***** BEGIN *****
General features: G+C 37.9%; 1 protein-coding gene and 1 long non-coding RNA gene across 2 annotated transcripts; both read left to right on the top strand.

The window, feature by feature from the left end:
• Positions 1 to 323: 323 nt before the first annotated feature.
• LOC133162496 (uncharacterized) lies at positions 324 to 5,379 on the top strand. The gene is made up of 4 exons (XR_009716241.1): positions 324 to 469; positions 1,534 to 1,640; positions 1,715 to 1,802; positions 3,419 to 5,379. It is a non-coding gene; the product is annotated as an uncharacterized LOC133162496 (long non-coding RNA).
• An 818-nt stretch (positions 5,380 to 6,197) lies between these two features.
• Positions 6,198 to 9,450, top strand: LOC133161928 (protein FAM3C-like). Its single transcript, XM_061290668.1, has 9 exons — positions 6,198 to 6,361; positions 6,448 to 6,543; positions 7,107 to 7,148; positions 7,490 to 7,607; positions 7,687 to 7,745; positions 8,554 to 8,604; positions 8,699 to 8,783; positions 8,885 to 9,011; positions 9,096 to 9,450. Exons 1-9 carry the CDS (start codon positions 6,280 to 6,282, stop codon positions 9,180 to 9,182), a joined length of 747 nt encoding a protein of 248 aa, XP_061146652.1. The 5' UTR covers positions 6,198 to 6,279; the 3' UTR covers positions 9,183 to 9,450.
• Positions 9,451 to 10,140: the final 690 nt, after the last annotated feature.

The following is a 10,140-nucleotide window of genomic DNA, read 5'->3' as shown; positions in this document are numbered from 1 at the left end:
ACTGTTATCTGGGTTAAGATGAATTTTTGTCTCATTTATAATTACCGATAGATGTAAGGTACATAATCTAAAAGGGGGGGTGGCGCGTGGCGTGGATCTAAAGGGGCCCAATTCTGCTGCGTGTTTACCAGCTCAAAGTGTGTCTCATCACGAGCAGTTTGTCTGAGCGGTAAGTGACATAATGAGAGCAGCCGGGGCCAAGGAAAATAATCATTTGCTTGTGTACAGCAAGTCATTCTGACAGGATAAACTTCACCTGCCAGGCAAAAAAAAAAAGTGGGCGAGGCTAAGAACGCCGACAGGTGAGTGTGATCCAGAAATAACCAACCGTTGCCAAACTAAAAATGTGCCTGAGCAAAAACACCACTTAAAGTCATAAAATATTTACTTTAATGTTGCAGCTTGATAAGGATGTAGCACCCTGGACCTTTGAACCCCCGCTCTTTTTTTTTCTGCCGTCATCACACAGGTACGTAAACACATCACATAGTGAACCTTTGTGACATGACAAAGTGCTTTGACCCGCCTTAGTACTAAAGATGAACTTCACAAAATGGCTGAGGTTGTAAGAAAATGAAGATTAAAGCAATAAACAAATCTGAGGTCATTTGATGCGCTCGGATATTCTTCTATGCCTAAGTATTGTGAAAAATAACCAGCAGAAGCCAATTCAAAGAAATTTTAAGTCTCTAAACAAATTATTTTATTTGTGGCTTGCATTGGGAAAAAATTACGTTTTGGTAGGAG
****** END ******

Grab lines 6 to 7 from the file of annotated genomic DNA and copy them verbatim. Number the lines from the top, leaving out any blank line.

• Positions 6,198 to 9,450, top strand: LOC133161928 (protein FAM3C-like). Its single transcript, XM_061290668.1, has 9 exons — positions 6,198 to 6,361; positions 6,448 to 6,543; positions 7,107 to 7,148; positions 7,490 to 7,607; positions 7,687 to 7,745; positions 8,554 to 8,604; positions 8,699 to 8,783; positions 8,885 to 9,011; positions 9,096 to 9,450. Exons 1-9 carry the CDS (start codon positions 6,280 to 6,282, stop codon positions 9,180 to 9,182), a joined length of 747 nt encoding a protein of 248 aa, XP_061146652.1. The 5' UTR covers positions 6,198 to 6,279; the 3' UTR covers positions 9,183 to 9,450.
• Positions 9,451 to 10,140: the final 690 nt, after the last annotated feature.